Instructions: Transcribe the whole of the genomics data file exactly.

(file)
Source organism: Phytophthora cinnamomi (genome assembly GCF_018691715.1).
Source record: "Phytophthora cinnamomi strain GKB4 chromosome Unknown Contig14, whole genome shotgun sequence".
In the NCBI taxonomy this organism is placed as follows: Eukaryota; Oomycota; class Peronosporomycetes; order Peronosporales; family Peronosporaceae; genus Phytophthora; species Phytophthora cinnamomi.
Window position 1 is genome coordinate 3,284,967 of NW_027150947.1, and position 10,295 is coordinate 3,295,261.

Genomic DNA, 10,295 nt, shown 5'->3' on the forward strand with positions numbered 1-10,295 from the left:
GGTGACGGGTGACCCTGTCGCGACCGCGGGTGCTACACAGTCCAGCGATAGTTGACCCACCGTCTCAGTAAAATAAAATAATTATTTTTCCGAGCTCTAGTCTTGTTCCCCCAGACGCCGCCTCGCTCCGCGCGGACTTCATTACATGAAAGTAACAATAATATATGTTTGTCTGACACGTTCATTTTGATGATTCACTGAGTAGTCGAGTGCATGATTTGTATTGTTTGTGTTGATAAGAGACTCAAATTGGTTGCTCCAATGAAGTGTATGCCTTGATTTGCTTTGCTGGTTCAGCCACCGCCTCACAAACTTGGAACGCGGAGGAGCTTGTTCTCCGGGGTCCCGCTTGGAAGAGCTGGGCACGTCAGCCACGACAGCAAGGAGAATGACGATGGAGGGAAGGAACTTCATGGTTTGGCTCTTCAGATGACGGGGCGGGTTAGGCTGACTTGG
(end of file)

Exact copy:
Source organism: Phytophthora cinnamomi (genome assembly GCF_018691715.1).
Source record: "Phytophthora cinnamomi strain GKB4 chromosome Unknown Contig14, whole genome shotgun sequence".
In the NCBI taxonomy this organism is placed as follows: Eukaryota; Oomycota; class Peronosporomycetes; order Peronosporales; family Peronosporaceae; genus Phytophthora; species Phytophthora cinnamomi.
Window position 1 is genome coordinate 3,284,967 of NW_027150947.1, and position 10,295 is coordinate 3,295,261.

Genomic DNA, 10,295 nt, shown 5'->3' on the forward strand with positions numbered 1-10,295 from the left:
GGTGACGGGTGACCCTGTCGCGACCGCGGGTGCTACACAGTCCAGCGATAGTTGACCCACCGTCTCAGTAAAATAAAATAATTATTTTTCCGAGCTCTAGTCTTGTTCCCCCAGACGCCGCCTCGCTCCGCGCGGACTTCATTACATGAAAGTAACAATAATATATGTTTGTCTGACACGTTCATTTTGATGATTCACTGAGTAGTCGAGTGCATGATTTGTATTGTTTGTGTTGATAAGAGACTCAAATTGGTTGCTCCAATGAAGTGTATGCCTTGATTTGCTTTGCTGGTTCAGCCACCGCCTCACAAACTTGGAACGCGGAGGAGCTTGTTCTCCGGGGTCCCGCTTGGAAGAGCTGGGCACGTCAGCCACGACAGCAAGGAGAATGACGATGGAGGGAAGGAACTTCATGGTTTGGCTCTTCAGATGACGGGGCGGGTTAGGCTGACTTGG